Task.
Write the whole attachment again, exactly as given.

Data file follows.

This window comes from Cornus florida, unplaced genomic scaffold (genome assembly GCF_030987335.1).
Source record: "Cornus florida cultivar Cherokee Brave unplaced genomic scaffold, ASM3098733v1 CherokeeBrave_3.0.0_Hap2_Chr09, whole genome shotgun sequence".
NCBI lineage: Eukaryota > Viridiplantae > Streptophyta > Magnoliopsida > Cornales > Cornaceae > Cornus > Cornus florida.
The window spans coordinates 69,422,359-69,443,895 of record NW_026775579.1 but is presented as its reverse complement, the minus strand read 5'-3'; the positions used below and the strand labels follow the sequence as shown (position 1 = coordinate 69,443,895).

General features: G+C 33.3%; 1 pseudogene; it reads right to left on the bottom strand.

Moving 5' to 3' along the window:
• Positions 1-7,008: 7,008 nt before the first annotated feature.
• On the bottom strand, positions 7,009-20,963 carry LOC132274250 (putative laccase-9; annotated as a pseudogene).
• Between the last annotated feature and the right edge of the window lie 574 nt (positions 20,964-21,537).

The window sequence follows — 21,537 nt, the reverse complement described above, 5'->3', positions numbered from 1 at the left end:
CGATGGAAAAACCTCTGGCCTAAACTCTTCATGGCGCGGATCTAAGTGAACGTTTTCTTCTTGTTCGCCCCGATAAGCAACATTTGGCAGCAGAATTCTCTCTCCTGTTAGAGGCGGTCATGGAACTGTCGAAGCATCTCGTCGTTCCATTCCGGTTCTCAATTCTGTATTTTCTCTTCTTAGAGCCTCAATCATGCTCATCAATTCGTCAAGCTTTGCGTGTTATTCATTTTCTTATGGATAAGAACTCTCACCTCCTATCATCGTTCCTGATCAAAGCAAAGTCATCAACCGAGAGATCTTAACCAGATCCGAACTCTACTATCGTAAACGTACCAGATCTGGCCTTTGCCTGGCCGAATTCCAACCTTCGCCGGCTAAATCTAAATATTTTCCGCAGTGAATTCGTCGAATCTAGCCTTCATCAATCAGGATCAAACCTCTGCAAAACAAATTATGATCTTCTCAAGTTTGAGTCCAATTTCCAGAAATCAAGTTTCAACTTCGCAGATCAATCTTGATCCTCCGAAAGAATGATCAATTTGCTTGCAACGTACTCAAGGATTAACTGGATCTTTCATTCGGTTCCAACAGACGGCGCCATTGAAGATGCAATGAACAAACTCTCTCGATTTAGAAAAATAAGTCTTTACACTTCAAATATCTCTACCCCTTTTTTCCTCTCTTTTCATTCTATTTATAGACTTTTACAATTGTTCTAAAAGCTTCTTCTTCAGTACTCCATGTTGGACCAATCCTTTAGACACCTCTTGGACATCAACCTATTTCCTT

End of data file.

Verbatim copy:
This window comes from Cornus florida, unplaced genomic scaffold (genome assembly GCF_030987335.1).
Source record: "Cornus florida cultivar Cherokee Brave unplaced genomic scaffold, ASM3098733v1 CherokeeBrave_3.0.0_Hap2_Chr09, whole genome shotgun sequence".
NCBI lineage: Eukaryota > Viridiplantae > Streptophyta > Magnoliopsida > Cornales > Cornaceae > Cornus > Cornus florida.
The window spans coordinates 69,422,359-69,443,895 of record NW_026775579.1 but is presented as its reverse complement, the minus strand read 5'-3'; the positions used below and the strand labels follow the sequence as shown (position 1 = coordinate 69,443,895).

General features: G+C 33.3%; 1 pseudogene; it reads right to left on the bottom strand.

Moving 5' to 3' along the window:
• Positions 1-7,008: 7,008 nt before the first annotated feature.
• On the bottom strand, positions 7,009-20,963 carry LOC132274250 (putative laccase-9; annotated as a pseudogene).
• Between the last annotated feature and the right edge of the window lie 574 nt (positions 20,964-21,537).

The window sequence follows — 21,537 nt, the reverse complement described above, 5'->3', positions numbered from 1 at the left end:
CGATGGAAAAACCTCTGGCCTAAACTCTTCATGGCGCGGATCTAAGTGAACGTTTTCTTCTTGTTCGCCCCGATAAGCAACATTTGGCAGCAGAATTCTCTCTCCTGTTAGAGGCGGTCATGGAACTGTCGAAGCATCTCGTCGTTCCATTCCGGTTCTCAATTCTGTATTTTCTCTTCTTAGAGCCTCAATCATGCTCATCAATTCGTCAAGCTTTGCGTGTTATTCATTTTCTTATGGATAAGAACTCTCACCTCCTATCATCGTTCCTGATCAAAGCAAAGTCATCAACCGAGAGATCTTAACCAGATCCGAACTCTACTATCGTAAACGTACCAGATCTGGCCTTTGCCTGGCCGAATTCCAACCTTCGCCGGCTAAATCTAAATATTTTCCGCAGTGAATTCGTCGAATCTAGCCTTCATCAATCAGGATCAAACCTCTGCAAAACAAATTATGATCTTCTCAAGTTTGAGTCCAATTTCCAGAAATCAAGTTTCAACTTCGCAGATCAATCTTGATCCTCCGAAAGAATGATCAATTTGCTTGCAACGTACTCAAGGATTAACTGGATCTTTCATTCGGTTCCAACAGACGGCGCCATTGAAGATGCAATGAACAAACTCTCTCGATTTAGAAAAATAAGTCTTTACACTTCAAATATCTCTACCCCTTTTTTCCTCTCTTTTCATTCTATTTATAGACTTTTACAATTGTTCTAAAAGCTTCTTCTTCAGTACTCCATGTTGGACCAATCCTTTAGACACCTCTTGGACATCAACCTATTTCCTT